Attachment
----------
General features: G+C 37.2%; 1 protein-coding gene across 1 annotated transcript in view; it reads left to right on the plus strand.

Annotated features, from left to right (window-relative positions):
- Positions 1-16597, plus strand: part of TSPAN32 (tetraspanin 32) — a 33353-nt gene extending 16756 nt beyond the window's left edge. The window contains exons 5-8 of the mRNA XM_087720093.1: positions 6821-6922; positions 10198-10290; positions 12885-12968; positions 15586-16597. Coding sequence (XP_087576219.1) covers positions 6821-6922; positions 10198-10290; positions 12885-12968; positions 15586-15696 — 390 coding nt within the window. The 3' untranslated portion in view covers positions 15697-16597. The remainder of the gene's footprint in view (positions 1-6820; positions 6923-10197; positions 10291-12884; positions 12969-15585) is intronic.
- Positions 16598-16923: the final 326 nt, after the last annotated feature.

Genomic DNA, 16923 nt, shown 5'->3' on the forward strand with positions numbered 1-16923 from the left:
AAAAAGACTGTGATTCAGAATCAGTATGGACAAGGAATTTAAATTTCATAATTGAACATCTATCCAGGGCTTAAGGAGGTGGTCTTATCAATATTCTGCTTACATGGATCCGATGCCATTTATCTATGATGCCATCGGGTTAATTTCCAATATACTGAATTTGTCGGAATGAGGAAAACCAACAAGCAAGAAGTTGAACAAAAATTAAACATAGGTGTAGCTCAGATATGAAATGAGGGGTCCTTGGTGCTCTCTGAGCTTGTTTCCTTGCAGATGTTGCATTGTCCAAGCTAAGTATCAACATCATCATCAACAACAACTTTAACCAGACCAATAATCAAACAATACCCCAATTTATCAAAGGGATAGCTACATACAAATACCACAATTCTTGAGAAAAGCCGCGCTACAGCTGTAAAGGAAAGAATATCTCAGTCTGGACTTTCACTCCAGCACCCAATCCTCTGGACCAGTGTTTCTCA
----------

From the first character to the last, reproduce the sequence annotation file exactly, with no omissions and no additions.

General features: G+C 37.2%; 1 protein-coding gene across 1 annotated transcript in view; it reads left to right on the plus strand.

Annotated features, from left to right (window-relative positions):
- Positions 1-16597, plus strand: part of TSPAN32 (tetraspanin 32) — a 33353-nt gene extending 16756 nt beyond the window's left edge. The window contains exons 5-8 of the mRNA XM_087720093.1: positions 6821-6922; positions 10198-10290; positions 12885-12968; positions 15586-16597. Coding sequence (XP_087576219.1) covers positions 6821-6922; positions 10198-10290; positions 12885-12968; positions 15586-15696 — 390 coding nt within the window. The 3' untranslated portion in view covers positions 15697-16597. The remainder of the gene's footprint in view (positions 1-6820; positions 6923-10197; positions 10291-12884; positions 12969-15585) is intronic.
- Positions 16598-16923: the final 326 nt, after the last annotated feature.

Genomic DNA, 16923 nt, shown 5'->3' on the forward strand with positions numbered 1-16923 from the left:
AAAAAGACTGTGATTCAGAATCAGTATGGACAAGGAATTTAAATTTCATAATTGAACATCTATCCAGGGCTTAAGGAGGTGGTCTTATCAATATTCTGCTTACATGGATCCGATGCCATTTATCTATGATGCCATCGGGTTAATTTCCAATATACTGAATTTGTCGGAATGAGGAAAACCAACAAGCAAGAAGTTGAACAAAAATTAAACATAGGTGTAGCTCAGATATGAAATGAGGGGTCCTTGGTGCTCTCTGAGCTTGTTTCCTTGCAGATGTTGCATTGTCCAAGCTAAGTATCAACATCATCATCAACAACAACTTTAACCAGACCAATAATCAAACAATACCCCAATTTATCAAAGGGATAGCTACATACAAATACCACAATTCTTGAGAAAAGCCGCGCTACAGCTGTAAAGGAAAGAATATCTCAGTCTGGACTTTCACTCCAGCACCCAATCCTCTGGACCAGTGTTTCTCA